How to Add Conditional Logic to Your WordPress Menus

How to Add Conditional Logic to Your WordPress Menus

One of the keys to WordPress’ success, possibly even the key, is the CMS’s willingness to give you the reins and let you do whatever you want with your website. Simply playing around with the controls you can access from your website’s dashboard will do wonders. Choosing a WordPress theme can make your website look and behave in awesome new ways. WordPress lets you build a blog, a portfolio, or a store, using the same core system.

Some of the controls you have over your website aren’t that obvious. When it comes to conditional menus, WordPress won’t give you an easy way to add them. It doesn’t matter that the conditional logic is built into the system — there isn’t a button you can push or a menu you can browse to find a way to add it to your menus.

But that doesn’t mean there’s no way to do it. In this article, we’ll show you:

What Is Conditional Logic?

What Is Conditional Logic

Conditional logic is the ability to set an outcome based on the fulfillment of specific criteria. If you’ve ever heard of an if-then construct, you’ve heard of conditional logic. So if a particular condition is met, something is going to happen. If that condition isn’t met, the action won’t be triggered.

Even though you can run a WordPress website without ever having to learn a single line of code, you should still know that WordPress is written with PHP code, as are the themes it uses. To add conditional logic to WordPress, you’ll rely on conditional tags, small pieces of code whose purpose is to help you display what appears on your website under which circumstances.

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What Can You Use Conditional Logic For?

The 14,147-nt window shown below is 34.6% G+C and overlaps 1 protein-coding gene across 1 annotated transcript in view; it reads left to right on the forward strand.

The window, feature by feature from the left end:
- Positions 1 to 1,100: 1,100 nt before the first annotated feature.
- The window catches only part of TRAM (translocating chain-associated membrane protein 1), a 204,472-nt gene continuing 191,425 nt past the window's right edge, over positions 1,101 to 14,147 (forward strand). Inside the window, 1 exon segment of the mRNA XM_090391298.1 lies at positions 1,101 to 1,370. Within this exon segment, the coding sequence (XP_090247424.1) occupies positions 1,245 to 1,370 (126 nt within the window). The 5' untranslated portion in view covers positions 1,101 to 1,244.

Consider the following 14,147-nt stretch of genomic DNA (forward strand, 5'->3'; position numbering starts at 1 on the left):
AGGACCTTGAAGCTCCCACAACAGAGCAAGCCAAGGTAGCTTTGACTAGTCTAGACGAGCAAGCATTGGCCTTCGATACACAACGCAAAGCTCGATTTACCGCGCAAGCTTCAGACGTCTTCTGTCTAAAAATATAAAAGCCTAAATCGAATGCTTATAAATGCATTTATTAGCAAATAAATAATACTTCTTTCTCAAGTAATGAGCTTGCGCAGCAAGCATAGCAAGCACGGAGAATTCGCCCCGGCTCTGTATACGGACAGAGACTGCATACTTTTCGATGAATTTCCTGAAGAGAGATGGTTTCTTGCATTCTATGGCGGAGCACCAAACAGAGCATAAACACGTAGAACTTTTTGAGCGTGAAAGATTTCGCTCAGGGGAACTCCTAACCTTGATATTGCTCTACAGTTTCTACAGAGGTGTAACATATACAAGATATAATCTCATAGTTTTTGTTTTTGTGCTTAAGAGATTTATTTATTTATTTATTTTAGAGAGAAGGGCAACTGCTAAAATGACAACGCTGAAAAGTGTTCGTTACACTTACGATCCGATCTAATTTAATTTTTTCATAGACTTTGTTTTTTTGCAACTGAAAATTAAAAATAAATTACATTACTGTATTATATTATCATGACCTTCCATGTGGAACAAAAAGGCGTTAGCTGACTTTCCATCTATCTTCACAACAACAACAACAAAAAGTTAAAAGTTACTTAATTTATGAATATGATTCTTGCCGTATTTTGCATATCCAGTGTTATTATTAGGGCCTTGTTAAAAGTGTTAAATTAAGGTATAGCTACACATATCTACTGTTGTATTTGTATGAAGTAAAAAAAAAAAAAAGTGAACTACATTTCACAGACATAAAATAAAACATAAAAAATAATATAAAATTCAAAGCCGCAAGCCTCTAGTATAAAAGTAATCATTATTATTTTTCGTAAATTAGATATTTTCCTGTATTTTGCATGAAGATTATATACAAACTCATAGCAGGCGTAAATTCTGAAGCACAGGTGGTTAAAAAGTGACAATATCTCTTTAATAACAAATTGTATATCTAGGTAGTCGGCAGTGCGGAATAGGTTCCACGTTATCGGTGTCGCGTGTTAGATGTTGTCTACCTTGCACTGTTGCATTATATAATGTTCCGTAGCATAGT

What Can You Use Conditional Logic For?

One of the best examples of how conditional logic can be put to use in WordPress is with forms. A form that’s too short might not allow you to capture all the information you need. But every added field makes it more likely that the person filling it out will give up and browse away. Finding the middle ground between the two is an all too common part of form optimization.

With conditional logic, you can show certain form fields only when specific conditions are met. You can show the fields only to the visitors who have answered an earlier question in a certain way. You can show additional content based on individual choices the visitors have made. With some clever use, you can use conditional logic to segment the visitors and provide them specific options.

The use case for menus isn’t that different. Using conditional logic, you can choose which menu options show under which conditions. You can show different menu options on different pages, for example. You can also choose to display specific options for different post types. And it’s also possible to show different options to regular visitors and those who are logged in.

How to Add Conditional Logic to Menus with a Plugin

Whenever you have doubts about the way to do something seemingly complicated in WordPress, you should always check if there’s a plugin that helps you do it. Plugins can be better than tinkering with sensitive files, especially if you’re not exactly sure what you’re doing.